Arsenal miss out on Champions League despite Everton win

Europa League awaits as Arsène Wenger misses out on top four for the first time

Arsene Wenger saw his Arsenal side beat Everton but miss out on Champions League football for the first time in his tenure. Photograph: Andrew Couldridge/Reuters

Arsene Wenger saw his Arsenal side beat Everton but miss out on Champions League football for the first time in his tenure. Photograph: Andrew Couldridge/Reuters

 

Arsenal 3 Everton 1

Another day at the Emirates Stadium; another mutiny to reflect the bitter frustration among the Arsenal fanbase. This time, the target was not Arsène Wenger, the beleaguered manager but Stan Kroenke, the majority shareholder. “Stan Kroenke, get out of our club,” was the cry from the hour mark, and it had a series of airings, each one louder than the previous.

This was a seismic occasion in the club’s modern history. Nobody really expected Liverpool or Manchester City to slip up and allow Wenger and his team the chance to nip in and secure a place in the top four, and they did not. And so, for the first time since 1997-98, Wenger and Arsenal must move into a season without the spur of participation in the Champions League.

Arsenal did what they had to do on the field – even after Laurent Koscielny was sent off in the 14th minute for a crazy challenge on Enner Valencia. The captain will be suspended for Saturday’s FA Cup final against Chelsea while Gabriel Paulista will surely be missing, too. The centre-back was carried off in obvious distress after jarring his left leg.

Arsenal led through Héctor Bellerín and Alexis Sánchez and, although Everton pulled one back through Romelu Lukaku’s penalty, the home team deserved their victory, despite a few wobbles. Aaron Ramsey sealed it with a beauty in stoppage time, curled unerringly into the far top corner.

Yet the Kroenke Out sentiment was the underlying theme of the afternoon and it followed the publicising of his decision to reject a takeover bid worth £1bn from Alisher Usmanov, who holds a 30 per cent stake in the club. Arsenal still have the Cup final to play and they are finishing with something of a bang but there can be no mistaking the unhappiness at the end of a Premier League campaign that has to go down as Wenger’s worst and most trying.

He had promised that his team would fight until the last and they scored early on. It was a first goal of the season for Bellerín, who was in marauding mood at the outset, and it served to spare the blushes of his team-mate, Danny Welbeck, who had contrived to miss his kick from two yards out, following Mesut Özil’s cross from the left, and with an open goal gaping.

How did Welbeck miss? Bellerín did not hang around to wonder. The ball had squirted back to him off Welbeck’s heel and he shot into the still empty net. It had been a fast start by Arsenal, with Alexis Sánchez buzzing and probing and Özil prominently involved. Bellerín had crossed in the second minute only for Welbeck to divert wide.

The red card changed the tone of the afternoon and it followed a reckless decision from Koscielny. He was, clearly, convinced that he would get to the ball first, as he moved across and Valencia burst away, but he was wrong and the consequences were huge.

Koscielny went through the Everton forward with his side-on slide tackle and it did not matter that there looked to be no malice in it. The challenge was late and there is no leeway when a defender gets it wrong like that. Koscielny will be banned for the FA Cup final and it will be interesting to see whether it influences Wenger’s decision on whether to play Petr Cech or David Ospina in goal. Cech took over the captaincy from Koscielny here but Ospina has played in the Cup this season, when fit.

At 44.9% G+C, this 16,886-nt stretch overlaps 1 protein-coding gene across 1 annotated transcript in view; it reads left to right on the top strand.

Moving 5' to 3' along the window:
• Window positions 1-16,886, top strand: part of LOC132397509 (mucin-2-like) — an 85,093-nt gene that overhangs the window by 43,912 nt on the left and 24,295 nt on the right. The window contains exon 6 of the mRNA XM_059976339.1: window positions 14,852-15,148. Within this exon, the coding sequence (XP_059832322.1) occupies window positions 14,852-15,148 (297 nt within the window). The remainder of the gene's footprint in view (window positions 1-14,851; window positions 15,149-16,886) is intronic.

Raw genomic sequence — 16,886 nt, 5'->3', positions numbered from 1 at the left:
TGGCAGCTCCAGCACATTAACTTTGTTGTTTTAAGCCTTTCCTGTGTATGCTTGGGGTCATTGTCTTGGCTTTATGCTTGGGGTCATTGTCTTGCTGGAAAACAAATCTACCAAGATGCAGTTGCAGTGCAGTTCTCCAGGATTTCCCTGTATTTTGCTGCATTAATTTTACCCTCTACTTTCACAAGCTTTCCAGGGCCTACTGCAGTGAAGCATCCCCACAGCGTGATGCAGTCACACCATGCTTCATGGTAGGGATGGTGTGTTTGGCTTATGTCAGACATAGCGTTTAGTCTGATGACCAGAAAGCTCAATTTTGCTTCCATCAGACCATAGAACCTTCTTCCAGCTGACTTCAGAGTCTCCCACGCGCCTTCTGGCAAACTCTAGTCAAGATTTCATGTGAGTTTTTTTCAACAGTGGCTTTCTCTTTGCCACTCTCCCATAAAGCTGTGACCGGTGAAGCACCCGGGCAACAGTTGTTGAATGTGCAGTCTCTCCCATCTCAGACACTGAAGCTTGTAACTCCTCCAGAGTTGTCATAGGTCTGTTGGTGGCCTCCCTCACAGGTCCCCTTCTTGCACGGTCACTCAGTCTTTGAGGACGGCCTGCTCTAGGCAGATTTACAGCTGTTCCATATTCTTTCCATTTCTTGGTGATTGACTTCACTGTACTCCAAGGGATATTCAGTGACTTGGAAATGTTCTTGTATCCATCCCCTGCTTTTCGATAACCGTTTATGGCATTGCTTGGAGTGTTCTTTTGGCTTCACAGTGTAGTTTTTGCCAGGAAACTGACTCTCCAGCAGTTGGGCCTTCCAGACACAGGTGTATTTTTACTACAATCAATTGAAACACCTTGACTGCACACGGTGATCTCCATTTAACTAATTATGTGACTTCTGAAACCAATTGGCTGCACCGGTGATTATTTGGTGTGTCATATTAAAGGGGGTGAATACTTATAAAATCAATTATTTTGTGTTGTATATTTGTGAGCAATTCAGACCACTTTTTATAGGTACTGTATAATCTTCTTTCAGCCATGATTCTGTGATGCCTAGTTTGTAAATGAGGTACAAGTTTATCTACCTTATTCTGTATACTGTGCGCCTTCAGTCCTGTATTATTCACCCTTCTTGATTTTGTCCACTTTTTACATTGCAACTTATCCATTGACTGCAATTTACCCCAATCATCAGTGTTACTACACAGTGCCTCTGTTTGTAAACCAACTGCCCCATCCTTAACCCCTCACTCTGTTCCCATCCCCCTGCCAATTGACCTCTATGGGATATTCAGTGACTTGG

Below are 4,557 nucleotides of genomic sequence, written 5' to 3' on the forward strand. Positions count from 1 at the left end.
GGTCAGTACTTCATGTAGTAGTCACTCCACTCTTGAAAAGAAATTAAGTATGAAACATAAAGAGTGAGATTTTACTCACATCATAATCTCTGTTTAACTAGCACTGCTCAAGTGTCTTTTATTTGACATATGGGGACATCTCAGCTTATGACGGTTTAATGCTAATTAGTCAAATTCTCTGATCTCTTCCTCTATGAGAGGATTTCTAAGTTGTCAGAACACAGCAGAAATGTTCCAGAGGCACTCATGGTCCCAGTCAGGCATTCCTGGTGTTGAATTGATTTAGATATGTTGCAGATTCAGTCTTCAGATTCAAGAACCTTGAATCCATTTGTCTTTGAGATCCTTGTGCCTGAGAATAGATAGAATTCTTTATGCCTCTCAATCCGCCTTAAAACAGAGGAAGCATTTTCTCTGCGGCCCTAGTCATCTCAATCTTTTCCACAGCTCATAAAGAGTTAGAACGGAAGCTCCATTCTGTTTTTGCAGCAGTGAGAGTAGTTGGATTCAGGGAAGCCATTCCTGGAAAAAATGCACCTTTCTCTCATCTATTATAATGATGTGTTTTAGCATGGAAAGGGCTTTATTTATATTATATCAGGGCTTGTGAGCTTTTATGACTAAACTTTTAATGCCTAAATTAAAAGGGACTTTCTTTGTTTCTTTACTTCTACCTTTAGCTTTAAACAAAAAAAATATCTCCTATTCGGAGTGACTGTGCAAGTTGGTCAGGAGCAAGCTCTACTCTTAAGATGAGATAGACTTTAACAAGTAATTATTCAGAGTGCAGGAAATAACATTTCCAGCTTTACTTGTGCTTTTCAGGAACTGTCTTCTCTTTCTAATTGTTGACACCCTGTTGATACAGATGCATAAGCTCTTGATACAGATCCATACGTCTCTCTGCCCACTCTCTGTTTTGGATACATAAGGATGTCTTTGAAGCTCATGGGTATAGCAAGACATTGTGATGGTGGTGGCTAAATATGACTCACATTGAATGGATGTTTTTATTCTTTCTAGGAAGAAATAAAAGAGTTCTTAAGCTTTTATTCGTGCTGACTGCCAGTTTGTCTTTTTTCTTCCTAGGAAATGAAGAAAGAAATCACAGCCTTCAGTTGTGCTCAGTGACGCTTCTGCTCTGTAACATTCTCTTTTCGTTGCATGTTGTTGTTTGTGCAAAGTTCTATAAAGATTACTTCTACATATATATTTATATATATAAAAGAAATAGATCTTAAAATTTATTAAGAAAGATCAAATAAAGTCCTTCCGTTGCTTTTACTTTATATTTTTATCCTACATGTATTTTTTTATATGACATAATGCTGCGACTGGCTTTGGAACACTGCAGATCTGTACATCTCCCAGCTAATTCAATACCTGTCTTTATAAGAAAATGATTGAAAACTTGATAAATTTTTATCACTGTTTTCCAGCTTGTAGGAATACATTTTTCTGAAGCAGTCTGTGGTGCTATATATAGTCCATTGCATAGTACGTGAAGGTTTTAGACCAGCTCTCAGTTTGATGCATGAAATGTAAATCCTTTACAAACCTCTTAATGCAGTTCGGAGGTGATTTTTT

It was a pulsating first half and Ronald Koeman made a change on 26 minutes in an attempt to press home Everton’s extra man, sending on Ross Barkley, who had been surprisingly omitted from the starting XI or, perhaps, it was not that surprising given the stand-off over the midfielder’s new contract.

Moments later, Arsenal extended their lead and it was a bizarrely simple goal, after Sánchez’s shot had hit Phil Jagielka and broken to Welbeck. Jagielka stayed down, Sánchez moved towards the six-yard box, nobody tracked him, Welbeck squared and Sánchez side-footed home. Sánchez worked Joel Robles with a free-kick and while the Liverpool game remained goalless, Arsenal could hope.

The closing stages of the first half were defined by Everton pressure and there was one moment of pinball inside the Arsenal area that finished with Cech clutching the ball in front of Lukaku. The Arsenal goalkeeper was further extended by Idrissa Gueye and Lukaku while the latter also dragged a shot wide. The hammer blow for Arsenal, however, was the news at the end of the half that Liverpool had gone in front.

By the time that Liverpool scored their second and third goals, the mood inside the Emirates had darkened. After Robles had made a double save to deny Welbeck and Özil, there was misery for Gabriel, who stretched into a tackle on Valencia only to get his left leg struck under his own body.

It looked nasty and he was taken from the field on a stretcher – his Cup final dreams surely in tatters. To add the insult, Michael Oliver booked him for the lunge at Valencia and there were moments when the referee struggled to keep control. Oliver was correct, though, to award Everton’s penalty, after Nacho Monreal leaned towards Leighton Baines’s cross with his arm. Lukaku guided his kick past Cech.

The anti-Kroenke chants started on the hour mark and they underscored the occasion. Lukaku had a goal ruled out for climbing on the substitute, Per Mertesacker, while Özil and Alex Iwobi, twice, could not finish. Ramsey showed them how but, by then, the attention had turned to off-the-field conjecture.

(Guardian service)

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